ex: if(5 == count)

 

I understand why they are done though.  If someone mistypes or is just used to a language with only a single '=',  and does

 if(count = 5)

They will only get a warning (and they didn't always get a warning back in the olden days).  While 

 if(5 = count)

Will error.

 

And honestly, there should never be a plain number in an if statement anyway, it should be a constant or #define somewhere, like so:

if(kMaxSize == count)

which tends to make it look less nonsensical and yoda like.

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Nice article, i personally hate with passion the "Yoda Conditions".

 

ex: if(5 == count)

 

I understand why they are done though.  If someone mistypes or is just used to a language with only a single '=',  and does

 if(count = 5)

They will only get a warning (and they didn't always get a warning back in the olden days).  While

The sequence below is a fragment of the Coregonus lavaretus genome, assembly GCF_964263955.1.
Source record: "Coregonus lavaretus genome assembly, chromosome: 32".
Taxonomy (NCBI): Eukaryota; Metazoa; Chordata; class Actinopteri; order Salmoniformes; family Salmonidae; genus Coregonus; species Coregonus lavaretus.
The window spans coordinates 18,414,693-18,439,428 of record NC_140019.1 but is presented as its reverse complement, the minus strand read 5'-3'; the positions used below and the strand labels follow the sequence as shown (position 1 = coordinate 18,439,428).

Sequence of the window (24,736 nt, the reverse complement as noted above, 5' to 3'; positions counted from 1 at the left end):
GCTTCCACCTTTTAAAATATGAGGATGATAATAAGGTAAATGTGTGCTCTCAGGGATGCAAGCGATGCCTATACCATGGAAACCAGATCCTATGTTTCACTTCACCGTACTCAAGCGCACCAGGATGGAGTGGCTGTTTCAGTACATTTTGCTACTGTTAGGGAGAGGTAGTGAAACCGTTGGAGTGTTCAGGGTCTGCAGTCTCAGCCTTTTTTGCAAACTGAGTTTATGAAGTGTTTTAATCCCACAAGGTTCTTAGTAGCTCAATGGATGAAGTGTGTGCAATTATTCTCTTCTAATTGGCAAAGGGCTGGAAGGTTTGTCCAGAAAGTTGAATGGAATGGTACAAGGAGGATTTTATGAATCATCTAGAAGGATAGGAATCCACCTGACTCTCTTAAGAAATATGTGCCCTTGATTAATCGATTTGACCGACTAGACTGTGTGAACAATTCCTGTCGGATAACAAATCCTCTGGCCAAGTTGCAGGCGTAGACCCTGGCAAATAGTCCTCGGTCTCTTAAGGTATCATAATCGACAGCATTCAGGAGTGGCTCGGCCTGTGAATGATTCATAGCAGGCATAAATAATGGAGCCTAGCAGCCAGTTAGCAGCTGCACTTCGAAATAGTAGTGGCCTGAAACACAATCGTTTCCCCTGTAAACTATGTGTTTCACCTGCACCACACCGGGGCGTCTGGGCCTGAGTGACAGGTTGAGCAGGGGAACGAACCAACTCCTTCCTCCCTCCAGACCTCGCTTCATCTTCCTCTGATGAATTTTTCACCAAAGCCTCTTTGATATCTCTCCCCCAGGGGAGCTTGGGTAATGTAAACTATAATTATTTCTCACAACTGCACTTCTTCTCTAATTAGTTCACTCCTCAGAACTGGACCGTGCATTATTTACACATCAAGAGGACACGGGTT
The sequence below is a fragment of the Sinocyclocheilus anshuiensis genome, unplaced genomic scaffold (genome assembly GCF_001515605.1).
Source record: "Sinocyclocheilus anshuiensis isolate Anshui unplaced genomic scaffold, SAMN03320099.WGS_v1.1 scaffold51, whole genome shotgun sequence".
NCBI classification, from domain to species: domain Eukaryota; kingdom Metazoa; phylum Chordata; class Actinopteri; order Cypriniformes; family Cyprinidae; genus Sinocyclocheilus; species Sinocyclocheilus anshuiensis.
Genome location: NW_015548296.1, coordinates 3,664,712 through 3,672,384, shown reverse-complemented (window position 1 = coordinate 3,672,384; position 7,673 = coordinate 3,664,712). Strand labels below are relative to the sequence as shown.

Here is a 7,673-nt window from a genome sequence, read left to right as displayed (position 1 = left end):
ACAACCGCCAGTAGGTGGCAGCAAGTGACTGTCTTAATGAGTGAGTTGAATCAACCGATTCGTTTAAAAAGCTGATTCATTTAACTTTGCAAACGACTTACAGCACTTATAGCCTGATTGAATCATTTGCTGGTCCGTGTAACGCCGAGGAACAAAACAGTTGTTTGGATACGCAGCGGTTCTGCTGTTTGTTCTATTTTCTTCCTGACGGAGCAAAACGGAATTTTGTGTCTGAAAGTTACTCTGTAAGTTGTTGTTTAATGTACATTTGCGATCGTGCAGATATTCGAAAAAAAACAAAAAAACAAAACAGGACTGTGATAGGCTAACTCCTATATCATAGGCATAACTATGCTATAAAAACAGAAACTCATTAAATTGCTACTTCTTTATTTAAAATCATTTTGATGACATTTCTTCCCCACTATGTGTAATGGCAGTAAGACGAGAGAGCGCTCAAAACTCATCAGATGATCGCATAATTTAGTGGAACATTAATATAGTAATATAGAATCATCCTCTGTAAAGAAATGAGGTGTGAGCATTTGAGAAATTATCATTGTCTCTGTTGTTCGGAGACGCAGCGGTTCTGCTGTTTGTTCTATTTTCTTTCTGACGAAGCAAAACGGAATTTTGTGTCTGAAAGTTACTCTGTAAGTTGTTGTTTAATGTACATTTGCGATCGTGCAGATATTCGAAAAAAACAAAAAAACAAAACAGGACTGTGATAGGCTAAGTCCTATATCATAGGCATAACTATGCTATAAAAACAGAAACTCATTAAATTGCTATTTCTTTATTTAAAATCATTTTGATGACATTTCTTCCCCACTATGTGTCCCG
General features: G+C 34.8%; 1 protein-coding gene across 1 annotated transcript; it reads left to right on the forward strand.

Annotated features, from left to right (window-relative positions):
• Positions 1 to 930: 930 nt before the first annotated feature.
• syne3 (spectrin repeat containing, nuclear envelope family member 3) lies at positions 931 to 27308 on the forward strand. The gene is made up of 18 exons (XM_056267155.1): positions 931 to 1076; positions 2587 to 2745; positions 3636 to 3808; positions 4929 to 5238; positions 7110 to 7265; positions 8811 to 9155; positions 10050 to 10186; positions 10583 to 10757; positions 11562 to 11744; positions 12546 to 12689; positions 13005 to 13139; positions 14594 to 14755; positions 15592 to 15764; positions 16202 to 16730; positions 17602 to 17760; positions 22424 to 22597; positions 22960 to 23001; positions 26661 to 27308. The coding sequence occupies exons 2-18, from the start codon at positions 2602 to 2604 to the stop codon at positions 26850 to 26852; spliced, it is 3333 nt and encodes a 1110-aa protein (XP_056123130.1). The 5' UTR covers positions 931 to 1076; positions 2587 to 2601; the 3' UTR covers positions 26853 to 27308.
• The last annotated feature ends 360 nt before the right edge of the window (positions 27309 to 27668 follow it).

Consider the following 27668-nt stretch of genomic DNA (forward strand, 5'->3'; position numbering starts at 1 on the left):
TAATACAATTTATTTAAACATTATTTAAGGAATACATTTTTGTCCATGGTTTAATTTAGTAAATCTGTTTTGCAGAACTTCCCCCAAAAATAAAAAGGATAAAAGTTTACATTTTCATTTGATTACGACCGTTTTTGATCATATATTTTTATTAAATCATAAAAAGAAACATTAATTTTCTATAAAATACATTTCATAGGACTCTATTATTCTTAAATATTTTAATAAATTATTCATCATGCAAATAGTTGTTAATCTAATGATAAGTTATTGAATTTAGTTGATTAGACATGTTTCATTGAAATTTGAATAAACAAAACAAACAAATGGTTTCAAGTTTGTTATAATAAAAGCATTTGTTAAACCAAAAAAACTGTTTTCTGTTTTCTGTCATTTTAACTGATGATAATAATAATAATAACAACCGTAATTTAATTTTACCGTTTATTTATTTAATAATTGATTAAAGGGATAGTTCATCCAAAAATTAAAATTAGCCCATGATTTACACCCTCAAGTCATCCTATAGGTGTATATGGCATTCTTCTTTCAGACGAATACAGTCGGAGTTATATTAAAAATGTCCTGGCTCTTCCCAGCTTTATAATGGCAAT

if(5 = count)

Will error.

 

And honestly, there should never be a plain number in an if statement anyway, it should be a constant or #define somewhere, like so:

if(kMaxSize == count)

which tends to make it look less nonsensical and yoda like.

 

Honestly, after so long this stops being a problem, maybe the occasional mistype occurs, but really this is something that's only prevalent in new/inexperienced programmers.

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I understand why they are done though. If someone mistypes or is just used to a language with only a single '=', and does

if(count = 5)

They will only get a warning (and they didn't always get a warning back in the olden days). While

if(5 = count)

Will error.

 

I agree with slicer4ever, thats kind of like saying one should always return a pointer instead of a reference because someone might forget to type the "&" at the receiving variable declaration and create an accidential copy. To sparse of an event to adjust your coding routine to that kind of stuff.

Edited by Juliean